نتیجه گیری انگلیسی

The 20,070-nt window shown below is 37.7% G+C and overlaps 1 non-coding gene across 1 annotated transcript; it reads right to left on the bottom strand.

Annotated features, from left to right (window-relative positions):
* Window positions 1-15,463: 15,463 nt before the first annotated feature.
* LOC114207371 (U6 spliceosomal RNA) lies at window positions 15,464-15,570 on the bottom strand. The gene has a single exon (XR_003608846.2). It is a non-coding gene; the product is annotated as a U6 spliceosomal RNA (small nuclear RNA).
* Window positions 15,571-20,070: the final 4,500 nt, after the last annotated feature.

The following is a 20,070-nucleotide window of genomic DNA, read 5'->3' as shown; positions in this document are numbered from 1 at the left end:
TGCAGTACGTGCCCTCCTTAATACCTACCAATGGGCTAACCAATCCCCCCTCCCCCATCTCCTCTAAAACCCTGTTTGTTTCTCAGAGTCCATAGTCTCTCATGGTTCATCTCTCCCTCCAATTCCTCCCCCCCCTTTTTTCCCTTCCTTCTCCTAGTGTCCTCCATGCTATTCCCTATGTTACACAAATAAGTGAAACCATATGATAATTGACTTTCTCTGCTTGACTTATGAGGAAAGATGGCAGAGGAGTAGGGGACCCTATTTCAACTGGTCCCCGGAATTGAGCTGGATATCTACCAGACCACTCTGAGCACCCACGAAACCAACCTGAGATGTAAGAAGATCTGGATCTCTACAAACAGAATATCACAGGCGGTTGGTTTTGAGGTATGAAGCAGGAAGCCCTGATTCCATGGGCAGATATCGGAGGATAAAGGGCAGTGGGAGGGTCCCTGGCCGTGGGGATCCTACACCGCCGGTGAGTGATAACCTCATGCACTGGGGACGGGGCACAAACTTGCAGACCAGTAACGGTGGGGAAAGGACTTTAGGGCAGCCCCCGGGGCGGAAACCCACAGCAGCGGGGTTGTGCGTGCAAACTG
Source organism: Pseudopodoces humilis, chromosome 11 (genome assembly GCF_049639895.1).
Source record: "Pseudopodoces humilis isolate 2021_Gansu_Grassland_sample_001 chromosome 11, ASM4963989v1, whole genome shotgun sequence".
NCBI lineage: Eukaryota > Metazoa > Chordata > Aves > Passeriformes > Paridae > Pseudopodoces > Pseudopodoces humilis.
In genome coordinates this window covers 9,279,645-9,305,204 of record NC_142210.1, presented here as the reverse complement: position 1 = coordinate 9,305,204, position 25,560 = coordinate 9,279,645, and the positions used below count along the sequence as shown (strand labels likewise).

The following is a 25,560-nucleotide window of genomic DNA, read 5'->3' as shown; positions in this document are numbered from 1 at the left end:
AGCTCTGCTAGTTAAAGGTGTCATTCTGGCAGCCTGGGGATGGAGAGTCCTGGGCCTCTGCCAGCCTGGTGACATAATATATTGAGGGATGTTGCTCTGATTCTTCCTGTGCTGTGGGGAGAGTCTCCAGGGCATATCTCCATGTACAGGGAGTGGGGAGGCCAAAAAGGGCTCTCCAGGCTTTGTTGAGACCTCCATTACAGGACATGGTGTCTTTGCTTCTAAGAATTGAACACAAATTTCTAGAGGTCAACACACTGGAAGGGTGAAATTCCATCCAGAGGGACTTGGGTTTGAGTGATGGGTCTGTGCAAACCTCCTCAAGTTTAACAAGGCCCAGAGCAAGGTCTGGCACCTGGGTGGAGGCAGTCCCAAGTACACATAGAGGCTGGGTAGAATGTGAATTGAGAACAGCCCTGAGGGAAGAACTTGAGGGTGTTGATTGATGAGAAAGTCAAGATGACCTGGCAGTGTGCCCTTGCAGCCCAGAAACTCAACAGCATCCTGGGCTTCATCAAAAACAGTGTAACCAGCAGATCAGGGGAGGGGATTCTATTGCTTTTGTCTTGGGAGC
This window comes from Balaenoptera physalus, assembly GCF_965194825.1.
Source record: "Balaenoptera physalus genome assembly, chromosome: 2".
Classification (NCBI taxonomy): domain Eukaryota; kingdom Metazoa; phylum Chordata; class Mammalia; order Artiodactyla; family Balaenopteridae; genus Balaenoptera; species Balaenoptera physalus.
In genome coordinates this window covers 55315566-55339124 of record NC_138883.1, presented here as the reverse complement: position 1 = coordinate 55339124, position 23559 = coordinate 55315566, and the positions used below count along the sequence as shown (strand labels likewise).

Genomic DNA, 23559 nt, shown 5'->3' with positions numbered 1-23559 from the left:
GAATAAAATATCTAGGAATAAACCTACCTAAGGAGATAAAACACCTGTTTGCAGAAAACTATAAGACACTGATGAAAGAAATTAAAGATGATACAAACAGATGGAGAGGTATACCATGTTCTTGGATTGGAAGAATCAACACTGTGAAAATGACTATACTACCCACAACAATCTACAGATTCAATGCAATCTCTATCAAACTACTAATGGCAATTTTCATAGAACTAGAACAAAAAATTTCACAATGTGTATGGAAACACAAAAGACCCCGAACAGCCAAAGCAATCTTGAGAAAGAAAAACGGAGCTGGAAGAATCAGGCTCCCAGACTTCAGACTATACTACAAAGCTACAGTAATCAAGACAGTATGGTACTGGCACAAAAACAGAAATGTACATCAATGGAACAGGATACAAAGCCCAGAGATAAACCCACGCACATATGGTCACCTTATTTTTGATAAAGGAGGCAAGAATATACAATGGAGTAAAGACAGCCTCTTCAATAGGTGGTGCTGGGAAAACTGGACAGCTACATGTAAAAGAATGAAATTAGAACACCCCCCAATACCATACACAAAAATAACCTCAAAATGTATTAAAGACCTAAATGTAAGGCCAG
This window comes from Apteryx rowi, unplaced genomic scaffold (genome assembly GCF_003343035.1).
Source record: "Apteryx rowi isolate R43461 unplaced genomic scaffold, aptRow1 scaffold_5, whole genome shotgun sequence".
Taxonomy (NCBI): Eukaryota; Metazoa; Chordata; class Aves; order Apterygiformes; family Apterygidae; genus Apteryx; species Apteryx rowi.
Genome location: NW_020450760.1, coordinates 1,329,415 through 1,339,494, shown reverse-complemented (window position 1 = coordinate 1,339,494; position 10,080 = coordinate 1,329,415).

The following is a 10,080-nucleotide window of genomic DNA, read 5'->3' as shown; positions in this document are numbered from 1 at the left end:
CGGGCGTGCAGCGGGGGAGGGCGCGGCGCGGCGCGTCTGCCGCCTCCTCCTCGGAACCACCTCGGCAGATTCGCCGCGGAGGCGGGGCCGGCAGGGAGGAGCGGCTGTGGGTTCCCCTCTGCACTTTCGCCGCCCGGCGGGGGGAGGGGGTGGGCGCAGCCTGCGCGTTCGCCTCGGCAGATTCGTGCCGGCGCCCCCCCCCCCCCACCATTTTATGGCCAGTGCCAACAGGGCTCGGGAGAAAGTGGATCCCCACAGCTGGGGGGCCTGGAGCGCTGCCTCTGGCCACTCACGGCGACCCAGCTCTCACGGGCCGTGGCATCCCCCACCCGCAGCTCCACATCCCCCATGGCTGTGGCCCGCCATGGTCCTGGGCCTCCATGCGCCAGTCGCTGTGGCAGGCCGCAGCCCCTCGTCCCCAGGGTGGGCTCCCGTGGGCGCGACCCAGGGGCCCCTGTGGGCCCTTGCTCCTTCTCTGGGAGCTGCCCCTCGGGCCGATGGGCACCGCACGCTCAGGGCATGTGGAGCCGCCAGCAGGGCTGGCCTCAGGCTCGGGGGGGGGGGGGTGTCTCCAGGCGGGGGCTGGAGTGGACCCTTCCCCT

The literature on exchange rate and banking crises is now plentiful. While much theoretical and empirical research has been done on each type of crisis, very little has been said about how one can influence the other. However, as the recent experiences of several southern cone countries illustrate, there are potentially important linkages between the two types of crises that should be considered. The present paper has attempted to deepen our understanding of these linkages. It was shown that if recourse to non-monetary measures is not sufficient, then a central bank facing a banking crisis in a fixed exchange rate regime has two policy options available to it in the short-run: either it can do nothing and allow cash payments to be restricted or print money and risk a devaluation of its currency. While economic activity will be interrupted in the former, in the latter there will be a loss of credibility and price instability. The optimal policy response will therefore weigh the costs of these two options and be a function of economic and political factors. The analysis is applicable to the 1994–1995 experiences of Mexico and Argentina. During that period, both countries faced imminent crisis in their domestic banking sectors. Argentina remained committed to its currency board system while Mexico provided liquidity to circumvent the crisis. While Mexico's policies prevented a liquidity crisis, the cost of providing that excess liquidity was currency instability and a speculative attack on the Mexican peso in early 1995. The policy adopted by Argentina on the other hand, left the Argentine peso unscathed. While both countries ultimately sought aid from an international lender-of-last-resort, Argentina's credibility increased while Mexico's was impaired. Based on their respective policies, it seems that Mexican policy-makers found the threat of a cash payments restriction to be more costly than a devaluation while the opposite was true of policy-makers in Argentina. This paper sought to illustrate how the monetisation of bank difficulties could cause a currency peg to be compromised. As the bank difficulties in the paper took the form of a run, the government's loss function was assumed to be unknown to agents (i.e., if a bailout were anticipated then no run would have occurred). However, it is reasonable that expected government behaviour could affect insolvency fears and therefore, the probability that a bank run occurs. Indeed, while Obstfeld (1994) and others have discussed how bank weakness could affect expected central bank reactions to a speculative attack, to our knowledge, nobody has addressed how a fixed exchange rate could affect expected policy responses to a bank run and thus the probability that a run occurs. This latter relationship seems to be a worthy direction for future research.